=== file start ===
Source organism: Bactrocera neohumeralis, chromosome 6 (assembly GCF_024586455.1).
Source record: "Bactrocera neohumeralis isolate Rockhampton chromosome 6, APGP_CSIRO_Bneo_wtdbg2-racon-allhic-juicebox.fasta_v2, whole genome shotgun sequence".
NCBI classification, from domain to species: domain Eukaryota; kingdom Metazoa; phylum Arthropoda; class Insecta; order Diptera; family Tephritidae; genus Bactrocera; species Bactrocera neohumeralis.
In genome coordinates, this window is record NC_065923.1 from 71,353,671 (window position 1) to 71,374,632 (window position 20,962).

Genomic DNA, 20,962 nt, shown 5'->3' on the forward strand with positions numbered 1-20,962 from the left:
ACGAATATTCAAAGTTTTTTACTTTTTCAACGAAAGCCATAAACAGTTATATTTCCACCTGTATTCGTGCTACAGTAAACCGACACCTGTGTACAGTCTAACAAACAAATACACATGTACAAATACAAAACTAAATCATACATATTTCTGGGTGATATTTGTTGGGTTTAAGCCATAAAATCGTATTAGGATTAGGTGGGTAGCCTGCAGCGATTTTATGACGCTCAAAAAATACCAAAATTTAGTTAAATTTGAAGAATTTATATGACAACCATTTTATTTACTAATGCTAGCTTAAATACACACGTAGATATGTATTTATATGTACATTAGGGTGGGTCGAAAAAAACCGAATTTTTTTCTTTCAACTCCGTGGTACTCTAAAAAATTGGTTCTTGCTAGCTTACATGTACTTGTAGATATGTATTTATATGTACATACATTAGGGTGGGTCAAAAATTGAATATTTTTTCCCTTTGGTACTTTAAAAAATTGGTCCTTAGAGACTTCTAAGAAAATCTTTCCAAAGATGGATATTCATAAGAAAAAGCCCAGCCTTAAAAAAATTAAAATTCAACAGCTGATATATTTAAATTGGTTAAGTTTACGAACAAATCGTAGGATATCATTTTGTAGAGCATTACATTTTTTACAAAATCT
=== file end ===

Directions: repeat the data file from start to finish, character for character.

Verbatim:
Source organism: Bactrocera neohumeralis, chromosome 6 (assembly GCF_024586455.1).
Source record: "Bactrocera neohumeralis isolate Rockhampton chromosome 6, APGP_CSIRO_Bneo_wtdbg2-racon-allhic-juicebox.fasta_v2, whole genome shotgun sequence".
NCBI classification, from domain to species: domain Eukaryota; kingdom Metazoa; phylum Arthropoda; class Insecta; order Diptera; family Tephritidae; genus Bactrocera; species Bactrocera neohumeralis.
In genome coordinates, this window is record NC_065923.1 from 71,353,671 (window position 1) to 71,374,632 (window position 20,962).

Genomic DNA, 20,962 nt, shown 5'->3' on the forward strand with positions numbered 1-20,962 from the left:
ACGAATATTCAAAGTTTTTTACTTTTTCAACGAAAGCCATAAACAGTTATATTTCCACCTGTATTCGTGCTACAGTAAACCGACACCTGTGTACAGTCTAACAAACAAATACACATGTACAAATACAAAACTAAATCATACATATTTCTGGGTGATATTTGTTGGGTTTAAGCCATAAAATCGTATTAGGATTAGGTGGGTAGCCTGCAGCGATTTTATGACGCTCAAAAAATACCAAAATTTAGTTAAATTTGAAGAATTTATATGACAACCATTTTATTTACTAATGCTAGCTTAAATACACACGTAGATATGTATTTATATGTACATTAGGGTGGGTCGAAAAAAACCGAATTTTTTTCTTTCAACTCCGTGGTACTCTAAAAAATTGGTTCTTGCTAGCTTACATGTACTTGTAGATATGTATTTATATGTACATACATTAGGGTGGGTCAAAAATTGAATATTTTTTCCCTTTGGTACTTTAAAAAATTGGTCCTTAGAGACTTCTAAGAAAATCTTTCCAAAGATGGATATTCATAAGAAAAAGCCCAGCCTTAAAAAAATTAAAATTCAACAGCTGATATATTTAAATTGGTTAAGTTTACGAACAAATCGTAGGATATCATTTTGTAGAGCATTACATTTTTTACAAAATCT